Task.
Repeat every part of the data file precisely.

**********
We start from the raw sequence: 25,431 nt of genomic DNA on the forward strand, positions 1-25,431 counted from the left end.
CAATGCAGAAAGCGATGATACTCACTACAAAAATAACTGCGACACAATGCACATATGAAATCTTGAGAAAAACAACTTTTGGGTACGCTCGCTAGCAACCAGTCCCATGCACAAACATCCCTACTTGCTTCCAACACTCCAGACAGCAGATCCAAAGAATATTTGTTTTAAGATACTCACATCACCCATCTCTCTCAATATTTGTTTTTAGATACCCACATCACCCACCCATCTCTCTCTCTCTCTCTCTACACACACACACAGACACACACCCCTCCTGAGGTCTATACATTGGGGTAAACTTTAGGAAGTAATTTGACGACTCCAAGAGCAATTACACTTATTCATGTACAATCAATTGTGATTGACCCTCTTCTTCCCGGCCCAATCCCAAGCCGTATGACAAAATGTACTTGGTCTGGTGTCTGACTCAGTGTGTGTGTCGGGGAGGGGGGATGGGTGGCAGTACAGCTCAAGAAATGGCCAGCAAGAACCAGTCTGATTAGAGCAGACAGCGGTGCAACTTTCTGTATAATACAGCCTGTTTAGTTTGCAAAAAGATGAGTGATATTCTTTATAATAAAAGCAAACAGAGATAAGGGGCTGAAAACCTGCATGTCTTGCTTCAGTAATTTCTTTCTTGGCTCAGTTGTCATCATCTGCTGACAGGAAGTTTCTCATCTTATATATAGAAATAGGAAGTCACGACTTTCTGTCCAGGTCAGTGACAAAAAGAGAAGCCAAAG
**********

We start from the raw sequence: 25,431 nt of genomic DNA on the forward strand, positions 1-25,431 counted from the left end.
CAATGCAGAAAGCGATGATACTCACTACAAAAATAACTGCGACACAATGCACATATGAAATCTTGAGAAAAACAACTTTTGGGTACGCTCGCTAGCAACCAGTCCCATGCACAAACATCCCTACTTGCTTCCAACACTCCAGACAGCAGATCCAAAGAATATTTGTTTTAAGATACTCACATCACCCATCTCTCTCAATATTTGTTTTTAGATACCCACATCACCCACCCATCTCTCTCTCTCTCTCTCTACACACACACACAGACACACACCCCTCCTGAGGTCTATACATTGGGGTAAACTTTAGGAAGTAATTTGACGACTCCAAGAGCAATTACACTTATTCATGTACAATCAATTGTGATTGACCCTCTTCTTCCCGGCCCAATCCCAAGCCGTATGACAAAATGTACTTGGTCTGGTGTCTGACTCAGTGTGTGTGTCGGGGAGGGGGGATGGGTGGCAGTACAGCTCAAGAAATGGCCAGCAAGAACCAGTCTGATTAGAGCAGACAGCGGTGCAACTTTCTGTATAATACAGCCTGTTTAGTTTGCAAAAAGATGAGTGATATTCTTTATAATAAAAGCAAACAGAGATAAGGGGCTGAAAACCTGCATGTCTTGCTTCAGTAATTTCTTTCTTGGCTCAGTTGTCATCATCTGCTGACAGGAAGTTTCTCATCTTATATATAGAAATAGGAAGTCACGACTTTCTGTCCAGGTCAGTGACAAAAAGAGAAGCCAAAG